Going down an elliptically curved rabbit hole

Posted in Research Security with tags cryptography ecdsa elliptic curve -

Yesterday I posted a guide to securing your nginx server with some good SSL settings. As I mentioned in that post, I am eager to get rid of RSA entirely, because it is going to be broken at some point in the not so distant future. So I spent part of the day researching the possibility of using Elliptic Curve Cryptography for my site, below are some of my findings.

The first part of the story was figuring out whether there was any Certificate Authority which can issue Elliptic Curve certificates. It turns out that both Comodo and Symantec/Verisign actually have Elliptic Curve root certificates, and that they offer these for sale, also through resellers.

In the Netherlands there is the very nice Xolphin sslcertificaten.nl store where you can buy certificates cheaply from these CAs. They have also told me that they support ECDSA certificates if you generate a CSR yourself, and mention ECDSA when you pay.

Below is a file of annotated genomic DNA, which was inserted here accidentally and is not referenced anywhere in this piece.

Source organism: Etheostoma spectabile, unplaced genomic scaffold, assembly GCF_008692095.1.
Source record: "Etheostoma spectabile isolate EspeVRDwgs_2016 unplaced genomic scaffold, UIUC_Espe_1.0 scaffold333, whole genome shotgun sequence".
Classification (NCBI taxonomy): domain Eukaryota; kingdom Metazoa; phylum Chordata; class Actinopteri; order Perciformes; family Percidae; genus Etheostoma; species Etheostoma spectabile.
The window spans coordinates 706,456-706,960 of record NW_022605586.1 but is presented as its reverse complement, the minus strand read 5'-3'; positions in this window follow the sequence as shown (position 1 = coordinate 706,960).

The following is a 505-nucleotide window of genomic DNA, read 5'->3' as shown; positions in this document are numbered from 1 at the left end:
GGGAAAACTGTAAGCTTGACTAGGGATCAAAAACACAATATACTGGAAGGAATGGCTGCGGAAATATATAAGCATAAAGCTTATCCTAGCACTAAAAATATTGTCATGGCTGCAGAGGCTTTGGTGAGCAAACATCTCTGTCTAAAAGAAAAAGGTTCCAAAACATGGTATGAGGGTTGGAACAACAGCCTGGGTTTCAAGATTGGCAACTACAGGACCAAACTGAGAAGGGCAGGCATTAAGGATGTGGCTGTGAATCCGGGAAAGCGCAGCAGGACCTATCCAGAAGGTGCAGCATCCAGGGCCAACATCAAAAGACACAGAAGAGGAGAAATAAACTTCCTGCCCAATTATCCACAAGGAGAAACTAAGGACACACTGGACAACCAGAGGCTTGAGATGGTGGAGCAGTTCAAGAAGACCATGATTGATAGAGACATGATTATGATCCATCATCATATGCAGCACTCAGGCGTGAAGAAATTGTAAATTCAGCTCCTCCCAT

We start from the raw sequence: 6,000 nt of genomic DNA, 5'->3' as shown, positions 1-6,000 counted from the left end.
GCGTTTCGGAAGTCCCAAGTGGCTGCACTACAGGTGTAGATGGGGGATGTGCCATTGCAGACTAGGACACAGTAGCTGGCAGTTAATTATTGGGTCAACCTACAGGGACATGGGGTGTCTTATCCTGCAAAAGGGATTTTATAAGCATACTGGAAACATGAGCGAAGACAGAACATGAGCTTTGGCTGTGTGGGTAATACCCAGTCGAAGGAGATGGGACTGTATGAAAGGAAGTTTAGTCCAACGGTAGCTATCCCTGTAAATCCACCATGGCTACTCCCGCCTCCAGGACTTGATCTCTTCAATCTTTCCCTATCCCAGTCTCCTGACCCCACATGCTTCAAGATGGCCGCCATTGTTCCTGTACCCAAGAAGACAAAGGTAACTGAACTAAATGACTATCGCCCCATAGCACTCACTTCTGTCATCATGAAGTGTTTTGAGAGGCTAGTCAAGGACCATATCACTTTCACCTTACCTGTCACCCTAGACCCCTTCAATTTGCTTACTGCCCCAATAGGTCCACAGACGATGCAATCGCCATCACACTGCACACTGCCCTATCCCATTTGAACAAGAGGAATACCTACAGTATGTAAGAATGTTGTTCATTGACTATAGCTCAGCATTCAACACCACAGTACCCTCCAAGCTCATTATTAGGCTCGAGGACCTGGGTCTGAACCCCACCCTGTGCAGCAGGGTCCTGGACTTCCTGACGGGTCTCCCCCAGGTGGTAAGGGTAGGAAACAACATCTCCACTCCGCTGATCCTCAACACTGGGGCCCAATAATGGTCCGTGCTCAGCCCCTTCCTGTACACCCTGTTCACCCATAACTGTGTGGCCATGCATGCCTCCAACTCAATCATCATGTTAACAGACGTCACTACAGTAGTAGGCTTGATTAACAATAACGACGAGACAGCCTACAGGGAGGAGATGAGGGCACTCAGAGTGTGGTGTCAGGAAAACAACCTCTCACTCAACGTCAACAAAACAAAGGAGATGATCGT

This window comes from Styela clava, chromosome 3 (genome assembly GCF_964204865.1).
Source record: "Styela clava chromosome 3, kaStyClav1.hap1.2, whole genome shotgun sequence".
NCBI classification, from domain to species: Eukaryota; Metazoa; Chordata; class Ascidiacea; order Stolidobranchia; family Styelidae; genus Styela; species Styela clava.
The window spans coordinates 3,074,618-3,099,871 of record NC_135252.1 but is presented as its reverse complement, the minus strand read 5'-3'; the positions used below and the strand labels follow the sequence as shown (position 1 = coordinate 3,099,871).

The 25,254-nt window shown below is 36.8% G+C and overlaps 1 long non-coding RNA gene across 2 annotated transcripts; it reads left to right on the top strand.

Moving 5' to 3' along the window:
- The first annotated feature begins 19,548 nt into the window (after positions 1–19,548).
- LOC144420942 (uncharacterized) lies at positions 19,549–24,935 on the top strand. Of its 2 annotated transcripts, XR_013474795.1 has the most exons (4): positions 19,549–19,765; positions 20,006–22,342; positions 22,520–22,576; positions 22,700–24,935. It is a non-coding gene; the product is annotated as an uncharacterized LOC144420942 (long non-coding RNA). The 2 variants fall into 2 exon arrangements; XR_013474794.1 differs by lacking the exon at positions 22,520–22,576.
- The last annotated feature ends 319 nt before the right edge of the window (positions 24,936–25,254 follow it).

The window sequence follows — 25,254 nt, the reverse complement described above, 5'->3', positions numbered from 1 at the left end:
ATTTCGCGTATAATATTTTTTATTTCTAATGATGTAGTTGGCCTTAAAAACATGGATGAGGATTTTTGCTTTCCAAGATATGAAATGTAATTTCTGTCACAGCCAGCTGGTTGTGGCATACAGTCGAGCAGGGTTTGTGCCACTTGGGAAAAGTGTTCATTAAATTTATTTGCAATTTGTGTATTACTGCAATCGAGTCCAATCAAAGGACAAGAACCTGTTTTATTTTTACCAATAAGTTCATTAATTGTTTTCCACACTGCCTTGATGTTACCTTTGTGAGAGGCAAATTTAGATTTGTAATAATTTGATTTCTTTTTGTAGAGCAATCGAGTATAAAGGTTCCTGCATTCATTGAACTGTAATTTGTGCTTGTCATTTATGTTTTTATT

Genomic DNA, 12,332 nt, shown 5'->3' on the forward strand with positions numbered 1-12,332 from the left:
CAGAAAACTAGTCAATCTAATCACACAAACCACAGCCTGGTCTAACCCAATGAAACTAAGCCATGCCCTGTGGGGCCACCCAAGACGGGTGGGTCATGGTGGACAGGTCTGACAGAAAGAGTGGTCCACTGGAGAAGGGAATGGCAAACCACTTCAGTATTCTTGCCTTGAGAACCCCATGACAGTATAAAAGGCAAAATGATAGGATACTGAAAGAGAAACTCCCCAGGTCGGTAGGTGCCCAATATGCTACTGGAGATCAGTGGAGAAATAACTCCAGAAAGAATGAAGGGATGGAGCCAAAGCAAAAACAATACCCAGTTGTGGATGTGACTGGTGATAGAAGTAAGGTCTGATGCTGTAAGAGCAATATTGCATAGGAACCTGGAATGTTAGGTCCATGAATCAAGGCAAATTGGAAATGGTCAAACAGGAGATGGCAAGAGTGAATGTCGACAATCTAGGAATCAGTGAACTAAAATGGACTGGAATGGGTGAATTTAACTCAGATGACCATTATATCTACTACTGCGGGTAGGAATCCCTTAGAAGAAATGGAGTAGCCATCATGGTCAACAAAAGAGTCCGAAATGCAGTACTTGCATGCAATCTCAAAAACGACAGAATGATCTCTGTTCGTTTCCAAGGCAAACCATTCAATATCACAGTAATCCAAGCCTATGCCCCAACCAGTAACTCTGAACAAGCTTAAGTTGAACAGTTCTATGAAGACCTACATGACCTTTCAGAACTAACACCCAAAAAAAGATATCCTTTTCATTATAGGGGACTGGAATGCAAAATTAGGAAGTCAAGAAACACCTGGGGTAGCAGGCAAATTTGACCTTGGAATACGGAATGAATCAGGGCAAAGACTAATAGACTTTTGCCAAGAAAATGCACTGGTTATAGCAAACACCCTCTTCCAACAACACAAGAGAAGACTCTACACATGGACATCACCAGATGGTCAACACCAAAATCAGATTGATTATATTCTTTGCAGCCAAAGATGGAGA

This gave me some good hope, and I was eager to try this out. But I wanted to get to the bottom of this, and make sure that I was using the right tools to generate a CSR securely, and that the certificate itself would be as secure as possible, so that I could post this here.

This was partly instigated by some help of @okoeroo who reminded me of the SafeCurves work of Dan Bernstein and Tanja Lange. Dan and Tanja are incredibly knowledgable in this field, have helped develop the NaCL that I’ve discussed in the post about TinySSH. So I trust their judgement, especially in this matter.

The SafeCurves page shows the analyses of known elliptic curves as defined by ANSI, NIST, IEEE, and many others. The page shows how these are analysed, where possible weak points are and whether these curves should be considered safe or not. Unfortunately, there is currently no overlap in what openssl supports and what is considered safe on the SafeCurves page. You can check this yourself by comparing the output of openssl ecparam -list_curves with the overview on SafeCurves.

So, I’m forced to conclude that at the moment there does not seem to be a safe way of using ECDSA certificates yet. So, I’m not going to use Elliptic Curve DSA certificates for this site yet.

Written by
Later article
Interview on YouTube